But again, if you want to go ahead and bypass without understanding be my guest. All I'm saying I would do it differently. And yes, I have made various modifications to multiple cars I have owned. And unfortunately, no matter how I like to think I'm very special car-wise, I'm probably just one more in the masses of car owners.

Enjoy your car and modifications, optimized or sub-optimized. Just don't be to upset because you're not special but just another data point in the masses for the car manufacturers.

Bypassing doesn't change that.

Jeroen

Last edited by Sankar : 12th March 2013 at 19:50.
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Old 13th March 2013, 10:39   #33
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Default Re: DIY : Throttle Body - Coolant bypass

Quote:
Originally Posted by Sankar View Post
I'm not upset but i found your post is like just another post found on the net while i did my "googling" that said manufacturer knows best, unless you can answer the following and tell me how i'm sub optimizing when my engine tells me otherwise?
.
I can't tell you if you are sub optimizing or not, because like yourself, I don't have any specifics on why your car manufacturer choose to have a heated TB in the first place. If you believe the engines runs better with no visible short or long term negative side effects, good for you.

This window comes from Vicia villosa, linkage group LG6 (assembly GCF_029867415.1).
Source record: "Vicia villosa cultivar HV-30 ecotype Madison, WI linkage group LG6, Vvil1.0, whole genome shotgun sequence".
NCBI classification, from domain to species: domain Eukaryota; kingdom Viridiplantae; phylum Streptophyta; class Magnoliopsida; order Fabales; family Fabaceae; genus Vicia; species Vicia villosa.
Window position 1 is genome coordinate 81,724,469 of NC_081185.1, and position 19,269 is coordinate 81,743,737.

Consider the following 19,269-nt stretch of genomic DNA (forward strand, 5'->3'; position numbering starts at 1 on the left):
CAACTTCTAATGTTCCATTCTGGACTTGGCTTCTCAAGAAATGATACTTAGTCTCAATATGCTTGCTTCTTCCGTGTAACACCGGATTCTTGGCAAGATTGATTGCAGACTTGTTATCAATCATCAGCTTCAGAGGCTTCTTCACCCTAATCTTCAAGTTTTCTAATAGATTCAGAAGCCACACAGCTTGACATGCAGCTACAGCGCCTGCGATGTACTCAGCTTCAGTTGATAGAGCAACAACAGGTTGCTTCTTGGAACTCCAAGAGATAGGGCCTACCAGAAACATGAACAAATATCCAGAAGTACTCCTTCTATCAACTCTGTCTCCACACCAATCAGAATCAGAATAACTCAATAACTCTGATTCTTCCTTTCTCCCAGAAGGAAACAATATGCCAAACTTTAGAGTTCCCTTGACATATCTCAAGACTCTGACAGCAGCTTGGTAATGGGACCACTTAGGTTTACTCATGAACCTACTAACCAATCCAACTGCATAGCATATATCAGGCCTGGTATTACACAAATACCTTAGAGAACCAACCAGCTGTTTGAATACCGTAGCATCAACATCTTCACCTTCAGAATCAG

Jeroen
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Old 14th March 2013, 08:19   #34
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Default Re: DIY : Throttle Body - Coolant bypass

Quote:
Originally Posted by Jeroen View Post
I don't disagree at all with trying things out. Always good to improve, if anything just to increase one's understanding. What I'm saying is that if you start modifying stuff without understanding what it is supposed to do in the first place you're not improving or optimizing at all. At best you're sub optimizing.
Quote:
Originally Posted by Jeroen View Post
I can't tell you if you are sub optimizing or not, because like yourself, I don't have any specifics on why your car manufacturer choose to have a heated TB in the first place. If you believe the engines runs better with no visible short or long term negative side effects, good for you.

Jeroen
Thanks, thats all i wanted to know.
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Old 12th June 2013, 22:12   #35
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Default Re: DIY : Throttle Body - Coolant bypass

It looks like Maruti themselves has removed coolant circulation through the throttle body of the new petrol swifts rolling out of the factory. Nice

This is the picture of the throttle body of my friend's May 2013 Swift VXI. There is no coolant circulated through the throttle body of this Swift and there is no T on the main coolant pipe to divert the coolant to TB and there is no return pipe for the coolant from the TB. The inlet and outlet on the TB remains.

This was a surprise find since i was looking for something else in the engine bay.

2013 May Swift VXI - No Coolant through TB. No extra lines or T.
DIY : Throttle Body - Coolant bypass-20130612_180105.jpg

2012 April Swift VXI - Coolant flows through TB (In this pic it has been bypassed)
DIY : Throttle Body - Coolant bypass-20130306_083029.jpg